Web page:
A man accused of shooting a Tucson police officer in the head was found not guilty on Wednesday in Pima County Superior Court.
Richard Mendoza was acquitted on two counts of aggravated assault with a deadly weapon in connection with the nonfatal shooting of police Sgt. Robert Carpenter in November 2012.
Carpenter and two other Tucson Police Department officers responded to a burglar alarm at a home near Broadway and Alvernon Way the night of the incident. As the officers left the home, a 9 mm bullet fired from an unknown location struck Carpenter in the head.
He survived the shooting.
Police arrested Mendoza the following day at a hotel near the home. He had numerous firearms stolen from the house that Carpenter and the other officers had responded to on the night of the shooting.
Mendoza was found guilty of other counts, including two burglary charges and six counts of possession of a deadly weapon by a prohibited possessor.
He had previous burglary convictions and could not legally possess guns.
The burglary charges were never in question, as Mendoza’s defense attorney acknowledged he broke into the house twice the night Carpenter was shot.
During closing arguments, defense attorney Bobbi Berry even described her client as a liar, a thief and a methamphetamine addict.
But Berry warned jurors not to punish Mendoza for a crime she said he didn’t commit simply because they may feel contempt for him as a known criminal.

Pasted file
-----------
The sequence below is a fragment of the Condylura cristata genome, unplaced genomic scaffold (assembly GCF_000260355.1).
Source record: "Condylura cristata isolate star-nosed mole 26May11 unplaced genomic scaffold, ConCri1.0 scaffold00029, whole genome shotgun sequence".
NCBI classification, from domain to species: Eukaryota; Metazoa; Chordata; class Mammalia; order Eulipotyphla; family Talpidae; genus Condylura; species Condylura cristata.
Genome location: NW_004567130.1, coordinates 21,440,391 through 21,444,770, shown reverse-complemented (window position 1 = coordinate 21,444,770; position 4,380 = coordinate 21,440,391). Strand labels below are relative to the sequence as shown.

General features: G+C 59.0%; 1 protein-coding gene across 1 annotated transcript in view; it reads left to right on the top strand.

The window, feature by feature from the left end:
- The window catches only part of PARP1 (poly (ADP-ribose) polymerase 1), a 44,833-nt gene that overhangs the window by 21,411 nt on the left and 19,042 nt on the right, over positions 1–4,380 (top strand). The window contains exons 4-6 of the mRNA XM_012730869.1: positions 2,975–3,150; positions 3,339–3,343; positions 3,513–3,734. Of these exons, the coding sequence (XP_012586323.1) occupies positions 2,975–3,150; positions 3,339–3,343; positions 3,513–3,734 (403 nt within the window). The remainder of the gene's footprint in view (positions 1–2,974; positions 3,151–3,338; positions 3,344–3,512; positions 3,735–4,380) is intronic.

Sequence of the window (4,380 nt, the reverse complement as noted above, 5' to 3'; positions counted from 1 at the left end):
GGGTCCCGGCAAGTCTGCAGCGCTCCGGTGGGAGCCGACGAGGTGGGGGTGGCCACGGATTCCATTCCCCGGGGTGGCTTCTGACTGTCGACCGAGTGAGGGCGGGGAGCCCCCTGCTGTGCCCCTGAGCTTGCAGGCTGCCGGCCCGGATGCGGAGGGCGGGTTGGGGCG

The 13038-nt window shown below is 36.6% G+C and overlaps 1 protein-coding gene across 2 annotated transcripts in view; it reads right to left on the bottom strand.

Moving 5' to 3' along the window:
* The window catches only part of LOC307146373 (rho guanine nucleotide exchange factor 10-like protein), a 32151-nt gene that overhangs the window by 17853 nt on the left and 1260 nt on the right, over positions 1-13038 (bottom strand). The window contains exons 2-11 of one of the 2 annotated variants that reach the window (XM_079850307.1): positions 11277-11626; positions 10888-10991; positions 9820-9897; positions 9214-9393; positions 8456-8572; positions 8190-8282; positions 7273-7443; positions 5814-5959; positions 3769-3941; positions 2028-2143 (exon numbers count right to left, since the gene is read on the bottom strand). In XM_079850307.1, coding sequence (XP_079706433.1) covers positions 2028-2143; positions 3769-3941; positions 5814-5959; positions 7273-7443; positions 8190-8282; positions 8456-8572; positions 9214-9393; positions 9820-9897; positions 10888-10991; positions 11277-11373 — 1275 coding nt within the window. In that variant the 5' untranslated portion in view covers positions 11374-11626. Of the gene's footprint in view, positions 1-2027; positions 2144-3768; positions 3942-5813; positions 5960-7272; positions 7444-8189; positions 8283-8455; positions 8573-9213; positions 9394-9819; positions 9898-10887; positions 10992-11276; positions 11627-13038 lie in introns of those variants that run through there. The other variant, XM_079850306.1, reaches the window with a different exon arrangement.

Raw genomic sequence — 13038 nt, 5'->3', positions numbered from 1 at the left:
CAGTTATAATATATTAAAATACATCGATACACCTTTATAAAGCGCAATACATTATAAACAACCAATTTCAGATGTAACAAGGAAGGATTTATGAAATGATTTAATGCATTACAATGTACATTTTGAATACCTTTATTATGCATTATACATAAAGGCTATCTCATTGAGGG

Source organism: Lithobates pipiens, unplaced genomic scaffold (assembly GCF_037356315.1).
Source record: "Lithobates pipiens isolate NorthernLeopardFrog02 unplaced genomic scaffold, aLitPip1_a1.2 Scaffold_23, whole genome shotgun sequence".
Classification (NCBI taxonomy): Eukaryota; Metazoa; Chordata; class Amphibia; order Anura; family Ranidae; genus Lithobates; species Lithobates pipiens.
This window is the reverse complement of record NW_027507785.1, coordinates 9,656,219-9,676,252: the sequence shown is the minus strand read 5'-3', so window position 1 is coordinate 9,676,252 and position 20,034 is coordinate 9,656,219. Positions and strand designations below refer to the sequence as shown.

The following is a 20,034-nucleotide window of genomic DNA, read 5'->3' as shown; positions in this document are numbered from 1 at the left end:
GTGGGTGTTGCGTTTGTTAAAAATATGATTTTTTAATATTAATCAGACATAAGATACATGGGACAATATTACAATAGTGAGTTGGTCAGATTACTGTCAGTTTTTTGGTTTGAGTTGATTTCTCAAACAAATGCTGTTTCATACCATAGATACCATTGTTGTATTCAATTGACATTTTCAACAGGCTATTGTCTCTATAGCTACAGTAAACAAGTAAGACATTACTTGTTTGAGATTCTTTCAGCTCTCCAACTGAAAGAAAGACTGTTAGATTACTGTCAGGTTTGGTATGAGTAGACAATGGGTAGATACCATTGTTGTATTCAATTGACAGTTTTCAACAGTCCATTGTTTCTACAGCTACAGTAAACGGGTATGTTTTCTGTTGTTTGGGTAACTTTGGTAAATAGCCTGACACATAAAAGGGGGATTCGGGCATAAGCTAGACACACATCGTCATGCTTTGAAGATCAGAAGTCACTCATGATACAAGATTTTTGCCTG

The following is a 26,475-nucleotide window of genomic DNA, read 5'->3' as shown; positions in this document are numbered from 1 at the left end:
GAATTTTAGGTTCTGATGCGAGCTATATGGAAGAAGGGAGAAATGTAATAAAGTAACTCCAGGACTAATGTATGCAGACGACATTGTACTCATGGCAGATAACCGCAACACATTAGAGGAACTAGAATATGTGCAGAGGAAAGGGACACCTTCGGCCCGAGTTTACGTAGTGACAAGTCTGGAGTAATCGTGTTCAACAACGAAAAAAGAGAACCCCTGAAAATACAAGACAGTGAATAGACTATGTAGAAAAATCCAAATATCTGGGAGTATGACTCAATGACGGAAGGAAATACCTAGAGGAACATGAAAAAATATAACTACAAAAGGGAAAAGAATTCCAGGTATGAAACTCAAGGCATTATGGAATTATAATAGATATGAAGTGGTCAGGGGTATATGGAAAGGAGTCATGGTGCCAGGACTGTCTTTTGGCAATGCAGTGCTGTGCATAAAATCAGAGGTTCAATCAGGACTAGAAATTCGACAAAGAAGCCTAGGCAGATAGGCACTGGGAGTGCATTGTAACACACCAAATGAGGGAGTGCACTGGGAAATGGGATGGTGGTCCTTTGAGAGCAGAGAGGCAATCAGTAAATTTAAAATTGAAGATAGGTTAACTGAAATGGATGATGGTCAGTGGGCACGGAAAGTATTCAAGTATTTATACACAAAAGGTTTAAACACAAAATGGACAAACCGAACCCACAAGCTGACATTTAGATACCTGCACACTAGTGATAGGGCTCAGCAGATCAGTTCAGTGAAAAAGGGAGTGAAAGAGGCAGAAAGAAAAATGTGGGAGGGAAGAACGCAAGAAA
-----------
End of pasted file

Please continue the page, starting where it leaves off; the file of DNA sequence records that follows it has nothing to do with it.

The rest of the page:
“You can’t choose a verdict based on who you like more,” Berry said.
She challenged statements the prosecution made in closing arguments, particularly a suggestion that jurors needn’t reach consensus on every detail of how the shooting occurred because, as the prosecution said, the “possibilities are endless.”
Deputy Pima County Attorney Kellie Johnson said the state met its burden in proving Mendoza fired the shot, even if it couldn’t show exactly where the shot came from.
“It doesn’t matter where Mr. Mendoza was standing when the gun went off,” Johnson said. What mattered, she said, is “that he was on the other end of the gun.”
Johnson also said the jury didn’t have agree unanimously on the intent of the shooting — whether intentional or reckless.
She also questioned the plausibility of the theory that someone other than Mendoza shot at police.
“The possibility that someone else was standing around in that yard and took a shot at Sergeant Carpenter — is that a real possibility?” Johnson said.
Even though police found numerous stolen firearms in Mendoza’s hotel room when they arrested him, none of the weapons was the one used in the shooting. Johnson said Mendoza had ample time to dispose of a weapon before his arrest.
Mendoza is set for sentencing on the weapons violations later this month. He’ll face sentencing on the burglary convictions in February.